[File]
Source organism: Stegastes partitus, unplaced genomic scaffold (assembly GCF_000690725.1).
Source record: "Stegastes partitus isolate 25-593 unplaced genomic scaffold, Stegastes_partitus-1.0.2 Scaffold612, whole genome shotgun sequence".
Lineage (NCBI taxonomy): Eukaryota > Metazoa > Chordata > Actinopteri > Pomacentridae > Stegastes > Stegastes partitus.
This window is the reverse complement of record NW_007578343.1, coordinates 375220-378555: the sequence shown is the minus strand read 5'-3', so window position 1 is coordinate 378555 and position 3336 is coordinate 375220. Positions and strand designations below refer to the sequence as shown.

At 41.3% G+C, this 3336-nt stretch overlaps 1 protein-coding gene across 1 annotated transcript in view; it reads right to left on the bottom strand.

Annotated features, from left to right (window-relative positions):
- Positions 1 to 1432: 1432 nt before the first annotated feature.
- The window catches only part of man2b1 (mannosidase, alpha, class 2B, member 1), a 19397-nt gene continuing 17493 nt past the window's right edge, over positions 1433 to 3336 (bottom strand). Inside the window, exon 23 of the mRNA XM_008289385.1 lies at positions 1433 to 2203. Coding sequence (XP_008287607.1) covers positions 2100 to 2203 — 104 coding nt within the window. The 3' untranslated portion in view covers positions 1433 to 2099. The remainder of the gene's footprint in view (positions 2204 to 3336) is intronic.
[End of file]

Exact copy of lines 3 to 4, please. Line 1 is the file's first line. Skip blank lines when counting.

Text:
Lineage (NCBI taxonomy): Eukaryota > Metazoa > Chordata > Actinopteri > Pomacentridae > Stegastes > Stegastes partitus.
This window is the reverse complement of record NW_007578343.1, coordinates 375220-378555: the sequence shown is the minus strand read 5'-3', so window position 1 is coordinate 378555 and position 3336 is coordinate 375220. Positions and strand designations below refer to the sequence as shown.